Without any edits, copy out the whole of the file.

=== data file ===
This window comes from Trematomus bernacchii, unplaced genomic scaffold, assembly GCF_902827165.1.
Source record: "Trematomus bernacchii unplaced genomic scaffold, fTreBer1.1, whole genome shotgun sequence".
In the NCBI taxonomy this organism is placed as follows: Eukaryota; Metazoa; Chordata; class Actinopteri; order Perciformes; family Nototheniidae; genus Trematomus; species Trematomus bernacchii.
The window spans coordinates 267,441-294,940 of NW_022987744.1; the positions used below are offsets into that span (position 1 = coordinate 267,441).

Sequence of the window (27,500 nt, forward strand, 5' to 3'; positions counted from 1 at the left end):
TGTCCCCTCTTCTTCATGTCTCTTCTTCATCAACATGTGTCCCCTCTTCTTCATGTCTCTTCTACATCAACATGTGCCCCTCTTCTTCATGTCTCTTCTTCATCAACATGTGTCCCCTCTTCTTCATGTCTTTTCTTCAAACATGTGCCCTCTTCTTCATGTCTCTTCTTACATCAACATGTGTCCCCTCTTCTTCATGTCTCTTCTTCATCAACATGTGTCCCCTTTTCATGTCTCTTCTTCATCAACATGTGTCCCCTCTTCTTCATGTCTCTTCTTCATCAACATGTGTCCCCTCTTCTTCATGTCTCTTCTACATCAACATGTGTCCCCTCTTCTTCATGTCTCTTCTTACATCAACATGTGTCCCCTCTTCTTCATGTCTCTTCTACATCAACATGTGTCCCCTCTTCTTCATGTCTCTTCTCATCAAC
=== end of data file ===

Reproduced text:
This window comes from Trematomus bernacchii, unplaced genomic scaffold, assembly GCF_902827165.1.
Source record: "Trematomus bernacchii unplaced genomic scaffold, fTreBer1.1, whole genome shotgun sequence".
In the NCBI taxonomy this organism is placed as follows: Eukaryota; Metazoa; Chordata; class Actinopteri; order Perciformes; family Nototheniidae; genus Trematomus; species Trematomus bernacchii.
The window spans coordinates 267,441-294,940 of NW_022987744.1; the positions used below are offsets into that span (position 1 = coordinate 267,441).

Sequence of the window (27,500 nt, forward strand, 5' to 3'; positions counted from 1 at the left end):
TGTCCCCTCTTCTTCATGTCTCTTCTTCATCAACATGTGTCCCCTCTTCTTCATGTCTCTTCTACATCAACATGTGCCCCTCTTCTTCATGTCTCTTCTTCATCAACATGTGTCCCCTCTTCTTCATGTCTTTTCTTCAAACATGTGCCCTCTTCTTCATGTCTCTTCTTACATCAACATGTGTCCCCTCTTCTTCATGTCTCTTCTTCATCAACATGTGTCCCCTTTTCATGTCTCTTCTTCATCAACATGTGTCCCCTCTTCTTCATGTCTCTTCTTCATCAACATGTGTCCCCTCTTCTTCATGTCTCTTCTACATCAACATGTGTCCCCTCTTCTTCATGTCTCTTCTTACATCAACATGTGTCCCCTCTTCTTCATGTCTCTTCTACATCAACATGTGTCCCCTCTTCTTCATGTCTCTTCTCATCAAC